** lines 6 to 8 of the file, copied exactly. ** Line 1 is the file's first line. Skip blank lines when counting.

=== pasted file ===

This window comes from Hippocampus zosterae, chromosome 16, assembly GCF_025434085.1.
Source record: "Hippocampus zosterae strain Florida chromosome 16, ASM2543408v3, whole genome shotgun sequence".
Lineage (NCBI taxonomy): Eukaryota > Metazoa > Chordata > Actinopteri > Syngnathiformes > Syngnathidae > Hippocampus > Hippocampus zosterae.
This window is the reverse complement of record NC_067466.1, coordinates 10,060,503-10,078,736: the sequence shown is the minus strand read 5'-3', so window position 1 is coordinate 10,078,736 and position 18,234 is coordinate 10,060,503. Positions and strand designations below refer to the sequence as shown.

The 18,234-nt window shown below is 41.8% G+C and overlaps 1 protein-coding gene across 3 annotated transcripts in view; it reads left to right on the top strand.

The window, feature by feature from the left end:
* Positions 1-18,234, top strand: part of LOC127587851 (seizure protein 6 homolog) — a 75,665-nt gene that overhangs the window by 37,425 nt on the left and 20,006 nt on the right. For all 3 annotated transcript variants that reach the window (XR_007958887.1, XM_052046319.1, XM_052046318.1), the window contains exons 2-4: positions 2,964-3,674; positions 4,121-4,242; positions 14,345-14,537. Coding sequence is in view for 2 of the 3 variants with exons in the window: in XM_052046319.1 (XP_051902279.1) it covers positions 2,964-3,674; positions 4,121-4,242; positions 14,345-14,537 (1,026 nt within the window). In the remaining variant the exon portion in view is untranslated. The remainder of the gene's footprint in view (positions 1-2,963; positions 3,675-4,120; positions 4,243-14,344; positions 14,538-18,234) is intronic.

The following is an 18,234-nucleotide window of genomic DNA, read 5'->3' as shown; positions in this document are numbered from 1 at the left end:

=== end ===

The window, feature by feature from the left end:
* Positions 1-18,234, top strand: part of LOC127587851 (seizure protein 6 homolog) — a 75,665-nt gene that overhangs the window by 37,425 nt on the left and 20,006 nt on the right. For all 3 annotated transcript variants that reach the window (XR_007958887.1, XM_052046319.1, XM_052046318.1), the window contains exons 2-4: positions 2,964-3,674; positions 4,121-4,242; positions 14,345-14,537. Coding sequence is in view for 2 of the 3 variants with exons in the window: in XM_052046319.1 (XP_051902279.1) it covers positions 2,964-3,674; positions 4,121-4,242; positions 14,345-14,537 (1,026 nt within the window). In the remaining variant the exon portion in view is untranslated. The remainder of the gene's footprint in view (positions 1-2,963; positions 3,675-4,120; positions 4,243-14,344; positions 14,538-18,234) is intronic.

The following is an 18,234-nucleotide window of genomic DNA, read 5'->3' as shown; positions in this document are numbered from 1 at the left end: